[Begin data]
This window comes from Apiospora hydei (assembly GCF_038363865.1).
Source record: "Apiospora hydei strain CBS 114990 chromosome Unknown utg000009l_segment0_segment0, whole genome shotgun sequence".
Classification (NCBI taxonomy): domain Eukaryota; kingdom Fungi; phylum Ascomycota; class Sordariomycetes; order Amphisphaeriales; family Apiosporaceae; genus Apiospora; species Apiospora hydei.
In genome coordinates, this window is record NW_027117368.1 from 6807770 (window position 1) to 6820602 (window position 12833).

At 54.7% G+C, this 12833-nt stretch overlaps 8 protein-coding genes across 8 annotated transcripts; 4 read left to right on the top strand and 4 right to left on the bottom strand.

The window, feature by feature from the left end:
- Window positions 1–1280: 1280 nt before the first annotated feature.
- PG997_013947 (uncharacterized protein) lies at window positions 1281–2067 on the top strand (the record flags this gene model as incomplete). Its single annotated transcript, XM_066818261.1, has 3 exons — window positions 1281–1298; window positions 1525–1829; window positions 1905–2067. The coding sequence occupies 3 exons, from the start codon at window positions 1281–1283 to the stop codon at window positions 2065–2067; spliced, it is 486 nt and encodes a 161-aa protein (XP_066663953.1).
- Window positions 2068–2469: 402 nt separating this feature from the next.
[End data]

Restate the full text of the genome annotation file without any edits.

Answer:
This window comes from Apiospora hydei (assembly GCF_038363865.1).
Source record: "Apiospora hydei strain CBS 114990 chromosome Unknown utg000009l_segment0_segment0, whole genome shotgun sequence".
Classification (NCBI taxonomy): domain Eukaryota; kingdom Fungi; phylum Ascomycota; class Sordariomycetes; order Amphisphaeriales; family Apiosporaceae; genus Apiospora; species Apiospora hydei.
In genome coordinates, this window is record NW_027117368.1 from 6807770 (window position 1) to 6820602 (window position 12833).

At 54.7% G+C, this 12833-nt stretch overlaps 8 protein-coding genes across 8 annotated transcripts; 4 read left to right on the top strand and 4 right to left on the bottom strand.

The window, feature by feature from the left end:
- Window positions 1–1280: 1280 nt before the first annotated feature.
- PG997_013947 (uncharacterized protein) lies at window positions 1281–2067 on the top strand (the record flags this gene model as incomplete). Its single annotated transcript, XM_066818261.1, has 3 exons — window positions 1281–1298; window positions 1525–1829; window positions 1905–2067. The coding sequence occupies 3 exons, from the start codon at window positions 1281–1283 to the stop codon at window positions 2065–2067; spliced, it is 486 nt and encodes a 161-aa protein (XP_066663953.1).
- Window positions 2068–2469: 402 nt separating this feature from the next.